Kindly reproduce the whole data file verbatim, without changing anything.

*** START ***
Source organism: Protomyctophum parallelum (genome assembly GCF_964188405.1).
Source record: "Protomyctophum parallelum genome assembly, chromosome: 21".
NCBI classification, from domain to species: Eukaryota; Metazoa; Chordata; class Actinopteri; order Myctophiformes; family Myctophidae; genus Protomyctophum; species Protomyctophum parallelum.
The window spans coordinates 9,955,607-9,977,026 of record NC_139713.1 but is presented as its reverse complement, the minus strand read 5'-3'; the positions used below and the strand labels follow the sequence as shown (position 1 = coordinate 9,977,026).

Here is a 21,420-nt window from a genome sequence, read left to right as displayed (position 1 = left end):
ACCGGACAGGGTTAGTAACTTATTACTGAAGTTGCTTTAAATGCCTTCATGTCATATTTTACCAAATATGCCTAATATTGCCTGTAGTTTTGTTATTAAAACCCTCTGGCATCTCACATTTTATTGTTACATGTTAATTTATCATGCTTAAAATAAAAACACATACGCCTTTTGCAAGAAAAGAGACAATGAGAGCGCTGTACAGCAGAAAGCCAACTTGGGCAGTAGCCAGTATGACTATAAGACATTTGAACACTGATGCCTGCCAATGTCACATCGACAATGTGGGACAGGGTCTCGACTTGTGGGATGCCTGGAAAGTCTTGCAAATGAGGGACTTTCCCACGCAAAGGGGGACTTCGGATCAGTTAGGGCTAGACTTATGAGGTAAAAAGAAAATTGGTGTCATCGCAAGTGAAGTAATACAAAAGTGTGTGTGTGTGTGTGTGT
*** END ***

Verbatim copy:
Source organism: Protomyctophum parallelum (genome assembly GCF_964188405.1).
Source record: "Protomyctophum parallelum genome assembly, chromosome: 21".
NCBI classification, from domain to species: Eukaryota; Metazoa; Chordata; class Actinopteri; order Myctophiformes; family Myctophidae; genus Protomyctophum; species Protomyctophum parallelum.
The window spans coordinates 9,955,607-9,977,026 of record NC_139713.1 but is presented as its reverse complement, the minus strand read 5'-3'; the positions used below and the strand labels follow the sequence as shown (position 1 = coordinate 9,977,026).

Here is a 21,420-nt window from a genome sequence, read left to right as displayed (position 1 = left end):
ACCGGACAGGGTTAGTAACTTATTACTGAAGTTGCTTTAAATGCCTTCATGTCATATTTTACCAAATATGCCTAATATTGCCTGTAGTTTTGTTATTAAAACCCTCTGGCATCTCACATTTTATTGTTACATGTTAATTTATCATGCTTAAAATAAAAACACATACGCCTTTTGCAAGAAAAGAGACAATGAGAGCGCTGTACAGCAGAAAGCCAACTTGGGCAGTAGCCAGTATGACTATAAGACATTTGAACACTGATGCCTGCCAATGTCACATCGACAATGTGGGACAGGGTCTCGACTTGTGGGATGCCTGGAAAGTCTTGCAAATGAGGGACTTTCCCACGCAAAGGGGGACTTCGGATCAGTTAGGGCTAGACTTATGAGGTAAAAAGAAAATTGGTGTCATCGCAAGTGAAGTAATACAAAAGTGTGTGTGTGTGTGTGTGT